Partnership Representative

The BBA also creates a new role within a partnership called the “partnership representative.” The role bears some similarity to the TMP under TEFRA, but with significantly more authority. The TMP represents the partnership before the IRS and in federal civil litigation, and must keep the partners informed of the partnership proceedings. The TMP may be a general partner of a partnership or a member-manager of a limited liability company. If there is no TMP named in the partnership agreement, the IRS may select another partner as TMP based on specific ordering rules.

By contrast, the partnership representative has sole authority to act on behalf of the partnership and the partners, including in any IRS or court proceedings. The partnership representative need not be a partner; he or she need only have a substantial presence in the U.S. It is imperative that partnerships designate someone as the partnership representative; failure to do so gives the IRS the opportunity to appoint anyone, including theoretically the IRS agent themselves, to that role. We expect that the IRS and Treasury Department will issue considerable guidance on who can serve in this position over the coming months, and we will address such guidance in future editions of this newsletter.

Notification Provisions

Another consequential change relates to the notice provisions. Under TEFRA, the IRS must give most partners notice of all significant events in a TEFRA partnership proceeding, including notice at the commencement of the audit and when the IRS issues the FPAA. In addition, the TMP must furnish information to all “notice partners” and all representatives of “five-percent notice groups” of all significant audit and litigation events. Under the BBA, the IRS need only notify the partnership representative. Thus, if partners want to have notice of significant audit events that may result in large tax liabilities, notice provisions must be drafted into the partnership agreement or otherwise be contractually created.

Inconsistent Reporting

In some cases, a partner may choose to report a position inconsistent with how the partnership treats the position. Under TEFRA, a partner’s tax return must be consistent with the Schedule K-1 the partnership issued, unless the partner files a notice of inconsistent treatment. If a partner fails to file the notice, the IRS may treat any underpayment of tax resulting from the inconsistent position as a mere mathematical error or clerical error and can assess the tax without issuing a notice of deficiency. The BBA requires each partner to report items on its return consistently with the treatment on the partnership return. Similar to TEFRA, the BBA allows a partner to file a notice of inconsistent treatment or face assessment as a mathematical or clerical error. In Notice 2016-23, 2016-13 I.R.B. 490, the IRS requested comments regarding the rules for notifying the IRS of an inconsistent position under the BBA, the treatment of partners who properly file such notification, and whether the existing TEFRA framework for inconsistent partner returns should apply under the BBA regulations.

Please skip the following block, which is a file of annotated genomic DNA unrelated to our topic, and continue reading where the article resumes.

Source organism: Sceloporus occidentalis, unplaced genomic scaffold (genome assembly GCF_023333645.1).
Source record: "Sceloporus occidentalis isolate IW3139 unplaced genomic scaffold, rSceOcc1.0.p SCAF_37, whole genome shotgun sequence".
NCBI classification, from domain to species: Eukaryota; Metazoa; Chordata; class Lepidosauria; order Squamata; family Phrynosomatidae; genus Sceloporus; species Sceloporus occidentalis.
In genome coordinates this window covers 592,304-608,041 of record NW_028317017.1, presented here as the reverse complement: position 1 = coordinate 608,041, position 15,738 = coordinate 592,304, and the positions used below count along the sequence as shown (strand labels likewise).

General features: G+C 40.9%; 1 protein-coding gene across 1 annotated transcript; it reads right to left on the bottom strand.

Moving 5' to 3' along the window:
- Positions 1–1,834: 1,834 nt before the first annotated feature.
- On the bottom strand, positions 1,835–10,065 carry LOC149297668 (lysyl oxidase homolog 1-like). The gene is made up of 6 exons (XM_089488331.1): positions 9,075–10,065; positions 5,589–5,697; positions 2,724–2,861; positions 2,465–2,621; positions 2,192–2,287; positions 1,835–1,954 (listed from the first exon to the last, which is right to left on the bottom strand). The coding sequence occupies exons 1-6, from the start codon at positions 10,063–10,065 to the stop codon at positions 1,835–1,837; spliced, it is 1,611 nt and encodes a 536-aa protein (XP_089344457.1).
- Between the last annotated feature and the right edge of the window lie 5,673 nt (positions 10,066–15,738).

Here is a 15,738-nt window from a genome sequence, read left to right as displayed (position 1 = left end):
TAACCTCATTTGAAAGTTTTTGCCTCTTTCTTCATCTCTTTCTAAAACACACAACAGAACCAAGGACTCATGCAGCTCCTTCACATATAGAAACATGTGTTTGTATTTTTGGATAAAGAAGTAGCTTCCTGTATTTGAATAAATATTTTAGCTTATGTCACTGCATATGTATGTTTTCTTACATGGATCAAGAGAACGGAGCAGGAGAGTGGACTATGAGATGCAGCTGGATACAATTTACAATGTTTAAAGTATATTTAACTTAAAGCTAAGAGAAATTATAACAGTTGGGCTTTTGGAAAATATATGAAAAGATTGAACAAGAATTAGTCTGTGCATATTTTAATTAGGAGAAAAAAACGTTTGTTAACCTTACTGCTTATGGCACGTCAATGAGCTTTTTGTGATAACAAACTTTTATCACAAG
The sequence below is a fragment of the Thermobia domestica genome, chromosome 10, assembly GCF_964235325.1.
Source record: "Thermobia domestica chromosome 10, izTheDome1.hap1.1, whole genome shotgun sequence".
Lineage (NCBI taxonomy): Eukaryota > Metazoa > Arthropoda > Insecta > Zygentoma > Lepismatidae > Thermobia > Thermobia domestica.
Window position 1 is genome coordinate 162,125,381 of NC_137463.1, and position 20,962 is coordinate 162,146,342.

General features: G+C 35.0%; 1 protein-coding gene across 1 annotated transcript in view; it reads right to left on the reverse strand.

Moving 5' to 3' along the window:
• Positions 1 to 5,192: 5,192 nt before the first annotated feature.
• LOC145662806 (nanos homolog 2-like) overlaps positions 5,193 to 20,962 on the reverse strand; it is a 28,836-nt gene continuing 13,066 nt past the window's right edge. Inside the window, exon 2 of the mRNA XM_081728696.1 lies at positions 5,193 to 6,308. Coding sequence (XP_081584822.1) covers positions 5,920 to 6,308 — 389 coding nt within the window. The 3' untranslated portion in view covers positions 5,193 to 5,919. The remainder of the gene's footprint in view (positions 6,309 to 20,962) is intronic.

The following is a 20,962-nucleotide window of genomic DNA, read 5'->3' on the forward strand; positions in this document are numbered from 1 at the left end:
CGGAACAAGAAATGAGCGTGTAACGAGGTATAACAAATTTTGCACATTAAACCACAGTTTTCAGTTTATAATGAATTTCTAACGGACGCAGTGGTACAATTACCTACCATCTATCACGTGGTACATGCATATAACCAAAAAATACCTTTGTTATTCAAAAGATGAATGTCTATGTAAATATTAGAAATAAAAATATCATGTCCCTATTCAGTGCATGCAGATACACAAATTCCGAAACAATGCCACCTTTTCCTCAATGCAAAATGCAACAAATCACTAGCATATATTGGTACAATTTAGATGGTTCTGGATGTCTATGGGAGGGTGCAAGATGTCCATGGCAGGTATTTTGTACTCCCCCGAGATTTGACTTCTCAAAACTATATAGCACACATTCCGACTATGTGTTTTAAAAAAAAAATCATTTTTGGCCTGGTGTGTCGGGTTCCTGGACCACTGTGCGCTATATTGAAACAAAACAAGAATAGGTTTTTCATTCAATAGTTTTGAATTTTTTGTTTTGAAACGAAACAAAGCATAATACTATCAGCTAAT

Administrative Adjustment Requests

As with TEFRA, partnerships may file an administrative adjustment request (“AAR”) to adjust its taxable income prior to the IRS issuing an FPAA. Under the BBA, the IRS treats any decrease in income or increase in loss as occurring in the year the AAR is filed, not the tax year in question. The BBA permits only the partnership representative to file the AAR. This is in contrast to TEFRA, which allowed either the TMP or an individual partner to file an AAR.

Conclusion

The BBA partnership audit rules should be of significant concern to all partnerships, not only because the partnership is more likely to be audited but also the partners must address and agree to a number of changes to the partnership agreement before the new audit rules go into effect on January 1, 2018. In the next part of this series we intend to discuss the proposed Treasury Regulations, what they mean for partnerships and LLCs, and what your clients should do to comply with the new law.